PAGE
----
On a similar note...
On a similar note...
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Here’s a hint: Skipping your daily coffee isn’t going to cut it.
Little luxuries are a popular punching bag for financial gurus, but they’re usually not what really keeps you from reaching financial goals. Instead of eliminating lattes to save that first $500 — and beyond — try changing your mindset.
Why $500? It can be a solid start to building an emergency fund. It might not seem like much, but that amount can keep a car repair or an unexpected medical expense from going on your credit card.
NerdWallet gathered perspectives from a financial planner, a blogger and a writer and strategist on how to get started.
» Want the basics? Here’s what you need to know about emergency funds
Change the way you think about saving
It’s tough to save when that means saying no to things you want (or could really, really use).
“Most people tend not to save because they feel like it means delaying gratification or sacrificing something now for some future benefit, and that's really hard for anyone to do,” says Eric Roberge, certified financial planner and founder of Beyond Your Hammock, a Boston-based financial planning firm.
Roberge suggests a perspective shift. “Stop looking at it as savings. Start looking at it as purchasing more freedom, flexibility and choice for yourself in your life," he says. "The more you save, the more freedom you buy to use in your life when you want to leverage it."
While $500 is a smaller goal, it’s also specific, which Roberge says is helpful. “If you just say you want ‘more money,’ then you'll never have enough," he says. "That's a moving goal post."
'Grow the gap'
Financial blogger Paula Pant started seriously saving while earning $21,000 as a newspaper reporter. Back then, Pant, the founder of AffordAnything.com, didn’t have many places to economize. “At a certain point," she says, "especially if you’re lower income, you just can’t cut any further."
To build her savings, Pant turned to freelance writing. She used the money to travel and, eventually, buy real estate and quit her 9-to-5.
Writing — or freelancing — might not be your thing, but there are other ways to make money alongside a full-time job. You can dogsit for Rover.com, for example, or rent out your car when you’re not using it with Getaround.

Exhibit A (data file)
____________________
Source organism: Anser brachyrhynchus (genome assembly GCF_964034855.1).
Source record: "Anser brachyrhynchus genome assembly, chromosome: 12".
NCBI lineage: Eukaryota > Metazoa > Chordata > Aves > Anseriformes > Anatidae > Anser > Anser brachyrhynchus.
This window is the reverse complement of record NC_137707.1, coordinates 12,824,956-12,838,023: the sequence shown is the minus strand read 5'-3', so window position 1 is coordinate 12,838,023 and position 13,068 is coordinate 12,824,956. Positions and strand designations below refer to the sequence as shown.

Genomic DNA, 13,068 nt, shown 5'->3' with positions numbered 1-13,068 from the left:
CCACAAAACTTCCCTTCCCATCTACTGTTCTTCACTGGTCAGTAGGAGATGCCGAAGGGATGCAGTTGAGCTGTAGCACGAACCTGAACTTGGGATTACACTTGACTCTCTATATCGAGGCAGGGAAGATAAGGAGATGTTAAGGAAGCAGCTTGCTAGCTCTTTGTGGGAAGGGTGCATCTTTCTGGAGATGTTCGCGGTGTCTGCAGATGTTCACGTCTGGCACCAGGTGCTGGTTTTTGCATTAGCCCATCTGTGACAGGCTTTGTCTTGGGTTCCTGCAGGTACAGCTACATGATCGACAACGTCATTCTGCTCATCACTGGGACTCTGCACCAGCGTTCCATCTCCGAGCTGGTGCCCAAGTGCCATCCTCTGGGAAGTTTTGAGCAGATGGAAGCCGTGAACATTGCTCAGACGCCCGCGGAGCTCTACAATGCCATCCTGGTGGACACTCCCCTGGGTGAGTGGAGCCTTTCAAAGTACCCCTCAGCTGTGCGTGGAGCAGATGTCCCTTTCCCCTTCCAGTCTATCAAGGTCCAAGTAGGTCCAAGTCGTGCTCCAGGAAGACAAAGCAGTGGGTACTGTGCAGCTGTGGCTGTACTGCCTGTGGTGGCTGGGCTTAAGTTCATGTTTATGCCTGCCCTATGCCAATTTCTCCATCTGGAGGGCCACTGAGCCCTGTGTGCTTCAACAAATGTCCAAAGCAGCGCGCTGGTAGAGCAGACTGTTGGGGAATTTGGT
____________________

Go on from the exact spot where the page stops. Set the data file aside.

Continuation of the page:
» Increase your income: Side hustles you can start with no money
Or maybe there are ways you can cut back on spending. If so, Pant suggests focusing on three main areas: housing, transportation and food.
“It’s easy to point the finger at things like getting a manicure," she says. “But the reality is that if you get a manicure once a month and it costs $20, I can tell you exactly how much you'll save." For real savings, she says, keep the manicures and downsize your home: “You’ll save a lot more money.”
» Not sure where to cut back? Try NerdWallet’s easy ways to save
Either way, you’ll want to increase the difference between what you earn and what you spend — or “grow the gap,” as Pant says.
high-yield savings accounts That Can help grow your emergency cash
Make it automatic
So you’ve decided to save, and you’ve found space in your budget. Next, make it habitual. That’s the approach writer and strategist Erika Sabalvoro takes.
“I found that the most effective way to pinch some money for an emergency fund is by treating it as a bill to pay," she says. "It was a bill, billed by my future self to my current self."
Many banks and credit unions offer automatic savings transfers, making it easy to move money on a schedule you choose. But most savings rates are low; the national average is just 0.09%. Picking a high-yield savings account with an annual percentage yield closer to 2% will help your balance grow faster.
» If you’re looking for a new account, check out a few of our favorite banks and credit unions
Sabalvoro says she started by putting aside $35 here and there, and increased the amount as her circumstances changed. If she has money left over at the end of the month, she’ll add that to her “take care” fund, too. She says she uses this term, rather than “emergency fund,” because she sees the money as an all-purpose buffer that gives her choices, say, to leave a bad job.
But sometimes it comes in handy for actual emergencies. Sabalvoro recently sent multiple months’ worth of rent checks at once to avoid late fees and online payment costs. She asked for them to be cashed as they came due, but her landlord cashed them all at once.
“I thought, oh gosh, good thing I got it covered. It was really helpful,” Sabalvoro says of her savings.
Like Sabalvoro, you might find that your emergency fund picks up steam once you’ve made space in your budget, but getting started is the most important thing. You never know when you’ll need to dip into your savings — the only sure thing is that you will.